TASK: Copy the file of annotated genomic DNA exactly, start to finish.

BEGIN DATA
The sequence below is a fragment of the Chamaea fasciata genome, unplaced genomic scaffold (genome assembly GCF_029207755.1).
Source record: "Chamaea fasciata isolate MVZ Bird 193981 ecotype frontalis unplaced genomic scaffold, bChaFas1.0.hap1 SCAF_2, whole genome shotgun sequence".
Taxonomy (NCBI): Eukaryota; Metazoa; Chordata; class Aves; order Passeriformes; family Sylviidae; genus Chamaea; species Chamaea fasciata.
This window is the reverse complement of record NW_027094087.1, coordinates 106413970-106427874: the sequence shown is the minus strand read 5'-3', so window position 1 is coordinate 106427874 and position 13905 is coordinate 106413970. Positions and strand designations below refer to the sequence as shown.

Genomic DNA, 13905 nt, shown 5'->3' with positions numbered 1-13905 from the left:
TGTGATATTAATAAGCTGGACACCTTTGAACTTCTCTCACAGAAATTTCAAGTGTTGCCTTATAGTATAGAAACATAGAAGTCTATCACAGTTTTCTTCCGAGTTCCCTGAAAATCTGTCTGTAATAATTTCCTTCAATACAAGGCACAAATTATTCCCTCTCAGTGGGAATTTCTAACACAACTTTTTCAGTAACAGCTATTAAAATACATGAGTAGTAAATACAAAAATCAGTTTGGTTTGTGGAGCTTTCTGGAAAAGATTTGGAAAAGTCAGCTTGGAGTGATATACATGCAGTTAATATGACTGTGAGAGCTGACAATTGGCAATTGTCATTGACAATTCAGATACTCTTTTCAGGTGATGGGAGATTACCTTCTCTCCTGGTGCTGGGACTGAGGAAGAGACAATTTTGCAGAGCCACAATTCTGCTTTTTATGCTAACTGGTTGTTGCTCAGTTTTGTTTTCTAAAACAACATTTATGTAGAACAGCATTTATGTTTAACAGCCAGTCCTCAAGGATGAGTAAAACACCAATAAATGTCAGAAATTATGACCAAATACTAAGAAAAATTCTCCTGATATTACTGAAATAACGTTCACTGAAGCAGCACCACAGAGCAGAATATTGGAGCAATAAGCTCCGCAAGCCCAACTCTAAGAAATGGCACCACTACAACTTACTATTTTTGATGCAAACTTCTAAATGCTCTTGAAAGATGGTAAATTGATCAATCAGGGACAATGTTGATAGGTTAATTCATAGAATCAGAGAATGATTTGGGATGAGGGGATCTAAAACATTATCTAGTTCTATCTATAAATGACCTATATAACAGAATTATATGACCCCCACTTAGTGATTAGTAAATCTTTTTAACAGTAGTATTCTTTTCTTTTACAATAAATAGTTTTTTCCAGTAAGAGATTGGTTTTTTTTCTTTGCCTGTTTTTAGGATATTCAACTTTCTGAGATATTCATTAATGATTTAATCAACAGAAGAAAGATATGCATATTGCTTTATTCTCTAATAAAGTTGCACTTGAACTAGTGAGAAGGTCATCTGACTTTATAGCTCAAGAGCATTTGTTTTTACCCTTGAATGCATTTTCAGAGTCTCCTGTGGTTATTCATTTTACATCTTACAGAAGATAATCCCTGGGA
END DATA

The sequence below is a fragment of the Chamaea fasciata genome, unplaced genomic scaffold (genome assembly GCF_029207755.1).
Source record: "Chamaea fasciata isolate MVZ Bird 193981 ecotype frontalis unplaced genomic scaffold, bChaFas1.0.hap1 SCAF_2, whole genome shotgun sequence".
Taxonomy (NCBI): Eukaryota; Metazoa; Chordata; class Aves; order Passeriformes; family Sylviidae; genus Chamaea; species Chamaea fasciata.
This window is the reverse complement of record NW_027094087.1, coordinates 106413970-106427874: the sequence shown is the minus strand read 5'-3', so window position 1 is coordinate 106427874 and position 13905 is coordinate 106413970. Positions and strand designations below refer to the sequence as shown.

Genomic DNA, 13905 nt, shown 5'->3' with positions numbered 1-13905 from the left:
TGTGATATTAATAAGCTGGACACCTTTGAACTTCTCTCACAGAAATTTCAAGTGTTGCCTTATAGTATAGAAACATAGAAGTCTATCACAGTTTTCTTCCGAGTTCCCTGAAAATCTGTCTGTAATAATTTCCTTCAATACAAGGCACAAATTATTCCCTCTCAGTGGGAATTTCTAACACAACTTTTTCAGTAACAGCTATTAAAATACATGAGTAGTAAATACAAAAATCAGTTTGGTTTGTGGAGCTTTCTGGAAAAGATTTGGAAAAGTCAGCTTGGAGTGATATACATGCAGTTAATATGACTGTGAGAGCTGACAATTGGCAATTGTCATTGACAATTCAGATACTCTTTTCAGGTGATGGGAGATTACCTTCTCTCCTGGTGCTGGGACTGAGGAAGAGACAATTTTGCAGAGCCACAATTCTGCTTTTTATGCTAACTGGTTGTTGCTCAGTTTTGTTTTCTAAAACAACATTTATGTAGAACAGCATTTATGTTTAACAGCCAGTCCTCAAGGATGAGTAAAACACCAATAAATGTCAGAAATTATGACCAAATACTAAGAAAAATTCTCCTGATATTACTGAAATAACGTTCACTGAAGCAGCACCACAGAGCAGAATATTGGAGCAATAAGCTCCGCAAGCCCAACTCTAAGAAATGGCACCACTACAACTTACTATTTTTGATGCAAACTTCTAAATGCTCTTGAAAGATGGTAAATTGATCAATCAGGGACAATGTTGATAGGTTAATTCATAGAATCAGAGAATGATTTGGGATGAGGGGATCTAAAACATTATCTAGTTCTATCTATAAATGACCTATATAACAGAATTATATGACCCCCACTTAGTGATTAGTAAATCTTTTTAACAGTAGTATTCTTTTCTTTTACAATAAATAGTTTTTTCCAGTAAGAGATTGGTTTTTTTTCTTTGCCTGTTTTTAGGATATTCAACTTTCTGAGATATTCATTAATGATTTAATCAACAGAAGAAAGATATGCATATTGCTTTATTCTCTAATAAAGTTGCACTTGAACTAGTGAGAAGGTCATCTGACTTTATAGCTCAAGAGCATTTGTTTTTACCCTTGAATGCATTTTCAGAGTCTCCTGTGGTTATTCATTTTACATCTTACAGAAGATAATCCCTGGGA